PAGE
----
Life in the House of Flowers
Imagine being a child who has no home, or lives in a tent, eating only bread at every meal. Imagine living a life of loss and stress and powerlessness. Then imagine coming to a place, a warm house, where at first you might be scared and lonely, but where you are adopted by an older child. You learn that you can sleep easy at night, and older children will help you when you need it. You discover you get to eat meat and fruit and even ice cream sometimes, and you learn to sing and to read, and you can play freely out in the yard and swing on the swingset.
Imagine being in a classroom with a gentle teacher and a soft carpet, where you can actually choose what you’d like to do, which hands-on material you’d like to use to learn your math, your letters or your countries, and where you can draw and paint. Imagine being in a place where you contribute to the community by helping clean up after meals, or by sweeping the floor, or helping in the kitchen. Imagine living in a place where you matter, where you are listened to and respected, and where you find yourself singing little songs in the morning. This is the life of a child in the House of Flowers.
From the beginning, both boys and girls have lived at the House of Flowers, growing uptogether naturally as brothers and sisters. We started with eight children in 2002 and have grown gradually over the years. As of October 2012 there are 33 children living at the House of Flowers. Of these, 12 are girls and 23 are boys.
The older children, both boys and girls, do a great deal to take care of their younger ‘siblings’ in the House, from feeding the baby a bottle to helping little ones wash their hands to carrying trays of food to meals. Even 4 year old Ramin helps 1 1/2 year old Shekib clean his nose.
The Daily Routine
Mornings begin in the House as they do with children all around the world. They get up early to do their morning prayers, brush their teeth, make their beds, and have bread and jam or cheese and tea for breakfast. All of the children (except the very youngest) spend half their day at school and half at the House of Flowers. When they walk the 15 minutes to school they are escorted by one of the men of the House.
After their 3-4 hours at school, their escort comes to pick them up and they return to the House. Their time at the House is spent in a combination of play time/down time, lunch, and 2-3 hours of Montessori lessons with their House of Flowers teacher.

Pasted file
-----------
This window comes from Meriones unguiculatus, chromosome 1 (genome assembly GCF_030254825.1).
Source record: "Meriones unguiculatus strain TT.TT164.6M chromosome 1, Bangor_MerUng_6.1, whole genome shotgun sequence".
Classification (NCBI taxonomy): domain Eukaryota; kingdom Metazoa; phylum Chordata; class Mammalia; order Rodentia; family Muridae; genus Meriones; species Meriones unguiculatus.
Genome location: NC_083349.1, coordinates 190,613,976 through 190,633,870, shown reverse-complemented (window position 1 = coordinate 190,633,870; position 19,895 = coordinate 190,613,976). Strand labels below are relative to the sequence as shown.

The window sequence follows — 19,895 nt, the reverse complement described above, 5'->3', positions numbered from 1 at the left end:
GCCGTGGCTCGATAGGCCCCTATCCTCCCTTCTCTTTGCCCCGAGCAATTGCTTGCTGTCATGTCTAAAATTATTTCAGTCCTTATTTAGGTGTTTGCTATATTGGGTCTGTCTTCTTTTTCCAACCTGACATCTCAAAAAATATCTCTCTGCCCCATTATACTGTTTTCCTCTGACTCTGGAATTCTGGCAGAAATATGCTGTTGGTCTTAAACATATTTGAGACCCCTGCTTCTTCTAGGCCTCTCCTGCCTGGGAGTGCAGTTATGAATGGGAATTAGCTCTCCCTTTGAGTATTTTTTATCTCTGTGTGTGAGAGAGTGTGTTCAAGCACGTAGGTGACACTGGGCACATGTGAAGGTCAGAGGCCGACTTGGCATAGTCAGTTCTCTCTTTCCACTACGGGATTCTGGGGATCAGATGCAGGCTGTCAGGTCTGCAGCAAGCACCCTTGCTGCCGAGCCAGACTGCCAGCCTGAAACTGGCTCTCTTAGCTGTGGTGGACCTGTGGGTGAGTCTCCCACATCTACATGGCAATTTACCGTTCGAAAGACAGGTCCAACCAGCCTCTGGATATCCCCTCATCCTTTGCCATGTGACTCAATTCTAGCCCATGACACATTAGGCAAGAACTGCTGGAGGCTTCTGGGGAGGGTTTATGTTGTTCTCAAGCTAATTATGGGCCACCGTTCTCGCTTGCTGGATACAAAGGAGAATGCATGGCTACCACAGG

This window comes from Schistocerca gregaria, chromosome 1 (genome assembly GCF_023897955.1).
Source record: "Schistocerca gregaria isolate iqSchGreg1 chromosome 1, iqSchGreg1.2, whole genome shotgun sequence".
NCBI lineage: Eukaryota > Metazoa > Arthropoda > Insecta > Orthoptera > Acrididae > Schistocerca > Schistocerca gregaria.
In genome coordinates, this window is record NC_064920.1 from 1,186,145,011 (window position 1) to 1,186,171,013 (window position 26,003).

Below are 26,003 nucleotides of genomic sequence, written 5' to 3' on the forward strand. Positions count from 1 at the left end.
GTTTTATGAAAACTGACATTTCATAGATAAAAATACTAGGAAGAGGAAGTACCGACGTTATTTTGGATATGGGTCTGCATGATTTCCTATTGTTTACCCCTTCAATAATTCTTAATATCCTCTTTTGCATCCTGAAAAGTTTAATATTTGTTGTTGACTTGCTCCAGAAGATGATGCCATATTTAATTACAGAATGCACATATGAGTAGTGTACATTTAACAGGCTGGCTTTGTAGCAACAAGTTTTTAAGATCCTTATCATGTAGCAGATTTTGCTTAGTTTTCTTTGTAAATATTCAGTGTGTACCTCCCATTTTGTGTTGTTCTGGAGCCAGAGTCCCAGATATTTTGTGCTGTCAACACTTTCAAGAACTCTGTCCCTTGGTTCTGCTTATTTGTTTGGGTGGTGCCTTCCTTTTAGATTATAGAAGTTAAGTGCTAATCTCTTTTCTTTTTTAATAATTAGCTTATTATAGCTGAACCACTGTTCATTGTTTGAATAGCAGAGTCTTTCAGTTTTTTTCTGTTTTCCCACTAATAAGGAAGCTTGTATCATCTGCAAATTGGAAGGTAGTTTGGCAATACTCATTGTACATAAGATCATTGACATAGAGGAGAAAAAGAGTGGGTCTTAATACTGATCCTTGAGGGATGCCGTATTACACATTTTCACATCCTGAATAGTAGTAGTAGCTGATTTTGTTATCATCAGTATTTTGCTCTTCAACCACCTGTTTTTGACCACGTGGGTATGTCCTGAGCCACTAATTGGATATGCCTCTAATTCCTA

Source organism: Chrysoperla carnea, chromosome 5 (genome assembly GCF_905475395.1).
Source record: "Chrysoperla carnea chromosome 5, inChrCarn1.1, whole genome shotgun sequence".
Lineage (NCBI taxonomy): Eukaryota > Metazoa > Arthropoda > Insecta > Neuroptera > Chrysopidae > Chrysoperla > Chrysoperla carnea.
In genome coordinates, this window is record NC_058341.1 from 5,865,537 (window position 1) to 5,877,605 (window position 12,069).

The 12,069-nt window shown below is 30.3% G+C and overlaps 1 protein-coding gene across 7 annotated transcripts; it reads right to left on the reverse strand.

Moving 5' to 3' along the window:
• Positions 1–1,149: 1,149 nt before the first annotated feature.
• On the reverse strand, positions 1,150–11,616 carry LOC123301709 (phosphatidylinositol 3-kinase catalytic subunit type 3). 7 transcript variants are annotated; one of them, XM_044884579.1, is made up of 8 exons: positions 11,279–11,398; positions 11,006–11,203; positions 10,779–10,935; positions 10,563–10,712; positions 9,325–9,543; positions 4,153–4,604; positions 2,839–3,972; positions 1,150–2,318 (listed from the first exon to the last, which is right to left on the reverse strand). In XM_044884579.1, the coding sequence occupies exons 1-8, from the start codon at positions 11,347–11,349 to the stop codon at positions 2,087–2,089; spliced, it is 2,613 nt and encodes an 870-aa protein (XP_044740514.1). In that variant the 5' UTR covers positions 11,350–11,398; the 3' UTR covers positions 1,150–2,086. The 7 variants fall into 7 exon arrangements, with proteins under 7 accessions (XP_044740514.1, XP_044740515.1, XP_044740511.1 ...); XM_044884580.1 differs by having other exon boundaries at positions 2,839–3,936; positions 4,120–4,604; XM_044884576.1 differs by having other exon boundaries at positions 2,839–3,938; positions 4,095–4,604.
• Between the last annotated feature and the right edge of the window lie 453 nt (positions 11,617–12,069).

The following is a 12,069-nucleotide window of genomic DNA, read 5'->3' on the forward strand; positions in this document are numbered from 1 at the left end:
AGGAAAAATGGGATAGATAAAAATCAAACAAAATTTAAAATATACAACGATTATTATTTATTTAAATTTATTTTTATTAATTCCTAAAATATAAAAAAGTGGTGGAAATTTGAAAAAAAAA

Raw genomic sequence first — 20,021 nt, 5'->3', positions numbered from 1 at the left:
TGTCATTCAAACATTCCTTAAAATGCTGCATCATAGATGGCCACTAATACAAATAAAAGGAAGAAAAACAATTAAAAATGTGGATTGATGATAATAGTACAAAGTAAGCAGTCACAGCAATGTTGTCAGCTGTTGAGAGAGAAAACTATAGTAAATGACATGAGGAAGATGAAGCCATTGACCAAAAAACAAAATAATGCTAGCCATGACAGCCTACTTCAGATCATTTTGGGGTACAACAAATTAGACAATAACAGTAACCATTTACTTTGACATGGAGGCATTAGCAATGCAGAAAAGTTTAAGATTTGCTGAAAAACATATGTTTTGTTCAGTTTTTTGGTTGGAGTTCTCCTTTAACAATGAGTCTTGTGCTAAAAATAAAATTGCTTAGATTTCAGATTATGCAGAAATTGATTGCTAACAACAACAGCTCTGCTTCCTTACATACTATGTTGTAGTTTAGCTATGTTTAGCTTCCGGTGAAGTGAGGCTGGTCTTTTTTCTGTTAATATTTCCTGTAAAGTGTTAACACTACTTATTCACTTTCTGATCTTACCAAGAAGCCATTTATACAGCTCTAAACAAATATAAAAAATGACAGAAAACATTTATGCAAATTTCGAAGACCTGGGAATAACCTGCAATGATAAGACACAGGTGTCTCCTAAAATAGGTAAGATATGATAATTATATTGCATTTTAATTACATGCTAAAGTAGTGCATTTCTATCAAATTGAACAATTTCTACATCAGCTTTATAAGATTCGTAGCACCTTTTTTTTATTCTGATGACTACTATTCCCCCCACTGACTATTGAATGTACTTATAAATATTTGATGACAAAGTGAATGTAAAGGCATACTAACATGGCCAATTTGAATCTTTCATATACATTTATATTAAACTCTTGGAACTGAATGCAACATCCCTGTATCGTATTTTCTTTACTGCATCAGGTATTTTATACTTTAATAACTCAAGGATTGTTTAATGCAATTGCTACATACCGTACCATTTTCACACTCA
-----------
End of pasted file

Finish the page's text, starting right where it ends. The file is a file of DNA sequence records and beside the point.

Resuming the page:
Evenings are spent relaxing with the staff of the House, having dinner and helping clean up, reading, playing, doing homework, chatting with each other, working on projects or doing art.
Finally around 8 or 9 they begin to brush their teeth and slowly head for bed.The night guards, Uncle Amjed and Aunt Lailama, sleep in the boys’ and girls’ dorm rooms to be there if needed, and often during the night the house manager Fahim gets up and walks around the house, checking on things. The days are full yet smooth, never boring, yet consistently flowing.
All of the children are integrally involved in the running of the House. They learn how to cook and gain other vital household skills through their chores and responsibilities in the House.
Every single child in the House is on a committee. There is the Cleaning Committee, the Health Committee, the Order and Discipline Committee, the Culture Committee, and the Resolution [of disputes] Committee, giving them an opportunity to learn how to collaborate, contribute and solve problems. They take these roles quite seriously.
Financial Skills All of the children receive a small allowance. They can then deposit their money into the House of Flowers bank, which is entirely run by the children. Each child has a savings passbook, and the ‘accountant’ (a rotating responsibility) provides oversight of the bank finances and takes care of deposits and withdrawals.
The children often go shopping or go out to buy ice cream and other treats. Older children are sometimes sent on errands to buy bread or other small things needed for the House, to give them experience with shopkeepers and money.
Two of the older boys, Waheed and Basir, are now working part-time jobs as well as taking English and computer courses after school. The man who hired Waheed recently commented on how self-confident and mature Waheed is, even greeting him when many older Afghans do not.
From the staff, the children learn other life skills such as sewing, cooking, house repair, and how to play chess. The House of Flowers staff serves as parents, protectors, nurses, playmates and wise guides.